What I like: This is the app that is part of iOS. It comes preinstalled on the iPhone and iPad. It’s very basic, but, it tells you the current temperature, the expected highs and lows, the percentage chance of rain, and air quality. It gives me a lot of basic information quickly in an easy to read layout. I can also easily add our travel destinations and get forecasts for them as well. It’s like the Local Forecast segments on The Weather Channel and, in fact, there is a very small Weather Channel logo in the bottom left corner of the screen.

What I don’t Like: No radar and no severe weather warnings.

The Weather Channel

What I Like: There is a lot I like about the free version of the Weather Channel App for iOS. I can get basic temperature and rain chance for the upcoming day, then change the view to see hourly forecasts or I can change the view again to see temperature and rain chance for the upcoming ten days. Then, I can scroll down to see weather radar and scrolling further will bring me to sunrise and sunset times, wind, humidity and UV Index. Scrolling further down will bring me to a sweat index, mosquito index, heat index, and air quality. A lot of information for a weather geek to have fun with. Plus, it will send me weather alerts from the National Weather Service and it will send. A useful feature during storm season in Tennessee.

What I Don’t Like: I have to scroll down several times to get to the radar screen. In between each useful bit of information there are a ton of ads, unless you pay $4.99 a month or $29.99 a year for the premium pro version. Also some important features are only in the paid version of the app.

Storm Radar

What I Like: This is a more stripped down app also made by The Weather Channel. It gives me the radar information, temperature and wind direction and speed and it lets me know about any National Weather Service alerts all without having to scroll down which is great in an emergency. When the sky starts turning dark, I go to this app, first, to get a quick view of what’s coming. It will even send me alerts with an approximate time rain will start falling and it sends lightning alerts to my Apple Watch telling me how far away lightning has struck.

What I Don’t Like: Occasionally, it thinks I’m in another state. I first thought this was because I hadn’t updated my location after a trip, but it had my location correct. It, apparently, just decided that I needed to get storm alerts two states away and I could not make it stop. Also, like the other Weather Channel app, some really useful features (including the additional layers on the radar screen) are only available with a $3.99 monthly subscription.

Dark Sky

What I Like: Current Temperature, radar and hourly forecasts are quick and easy to read. You can even change the hourly information to show actual temperature, feel like temperature precipitation chance, precipitation rate wind, wind gust, humidity, dew point, UV Index, Cloud Cover and barometric pressure. Do I use all of those tabs? No. But, I do use UV index because I WILL be outside most of the day. I can also set up alerts for severe weather and an umbrella reminder or a sunscreen reminder. I can also set up custom notifications as well and I can submit a report on current conditions to help make the forecast better. I’ve just started using this app in the last couple of weeks so I haven’t looked at it in great detail. However…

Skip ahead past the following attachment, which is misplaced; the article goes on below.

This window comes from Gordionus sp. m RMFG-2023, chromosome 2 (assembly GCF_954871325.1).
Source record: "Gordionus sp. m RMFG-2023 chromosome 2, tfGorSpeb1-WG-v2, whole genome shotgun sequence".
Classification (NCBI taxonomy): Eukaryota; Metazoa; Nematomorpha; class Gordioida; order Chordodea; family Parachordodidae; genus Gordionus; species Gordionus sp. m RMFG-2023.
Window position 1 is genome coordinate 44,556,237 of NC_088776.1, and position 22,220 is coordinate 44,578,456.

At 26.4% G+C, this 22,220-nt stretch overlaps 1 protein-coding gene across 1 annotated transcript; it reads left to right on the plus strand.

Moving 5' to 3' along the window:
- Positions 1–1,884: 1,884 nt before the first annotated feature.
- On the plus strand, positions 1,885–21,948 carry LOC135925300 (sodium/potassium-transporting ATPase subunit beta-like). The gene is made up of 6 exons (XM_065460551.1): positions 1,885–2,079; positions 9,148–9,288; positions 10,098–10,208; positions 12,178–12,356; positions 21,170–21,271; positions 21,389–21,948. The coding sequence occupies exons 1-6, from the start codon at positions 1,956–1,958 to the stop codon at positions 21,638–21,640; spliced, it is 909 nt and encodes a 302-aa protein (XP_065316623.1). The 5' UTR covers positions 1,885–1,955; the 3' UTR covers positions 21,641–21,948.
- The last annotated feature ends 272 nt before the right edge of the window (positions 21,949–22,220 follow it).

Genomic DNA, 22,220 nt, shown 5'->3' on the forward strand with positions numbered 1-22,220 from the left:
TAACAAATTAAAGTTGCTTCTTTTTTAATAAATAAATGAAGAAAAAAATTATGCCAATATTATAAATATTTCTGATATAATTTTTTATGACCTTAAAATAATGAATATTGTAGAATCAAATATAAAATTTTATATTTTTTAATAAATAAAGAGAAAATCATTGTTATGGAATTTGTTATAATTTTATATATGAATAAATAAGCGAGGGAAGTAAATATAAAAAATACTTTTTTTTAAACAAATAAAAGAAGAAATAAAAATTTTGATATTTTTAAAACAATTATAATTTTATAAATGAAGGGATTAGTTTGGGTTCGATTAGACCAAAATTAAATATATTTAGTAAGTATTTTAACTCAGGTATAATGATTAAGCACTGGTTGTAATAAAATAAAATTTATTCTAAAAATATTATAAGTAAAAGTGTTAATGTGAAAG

What I Don’t Like: In my experience with it so far, it tends to give a false sense of security. We had a line of powerful thunderstorms move through the area a week ago and while my Weather Channel apps were warning me well ahead of the storm, Dark Sky continued to show “No Precipitation Predicted” even as the rain began falling. Several minutes into the storm, as we watched water rise in the low spots around us, it finally let me know “It’s Beginning to Drizzle”! If I were relying solely on this app I could have been in a dangerous situation and not have known it.


What I like: It gives a lot of information at a glance and you can scroll down for additional information. Tabs at the bottom let you change to Hourly, Daily and Radar. The radar screen features layers to display active warnings, satellite view, precipitation outlook, temperature contour and 24 hour snowfall forecast. The weather alerts layer could be useful on the road to see if we are heading toward an area under threat. It has ads but they aren’t as obtrusive as the ones on The Weather Channel app. Also, it doesn’t save critical features for the premium version. The subscription price simply removes the ads.

What I Don’t Like: It requires a subscription to make the ads go away, but it’s a much more reasonable $8.99 per year.


What I like: This is an app by Weather Underground, a website that I have used on and off for years. The forecasts are accurate and it gives me information at a glance . The weather radar is also on the main screen.The radar screen has several layers that include a satellite view, a heat map and weather alerts. And, It doesn’t save all the most useful features for the premium version.

What I Don’t like: The interface feels cluttered so I find my self not using this app much at all. It also has the a subscription price of $19.99 a year for the premium version.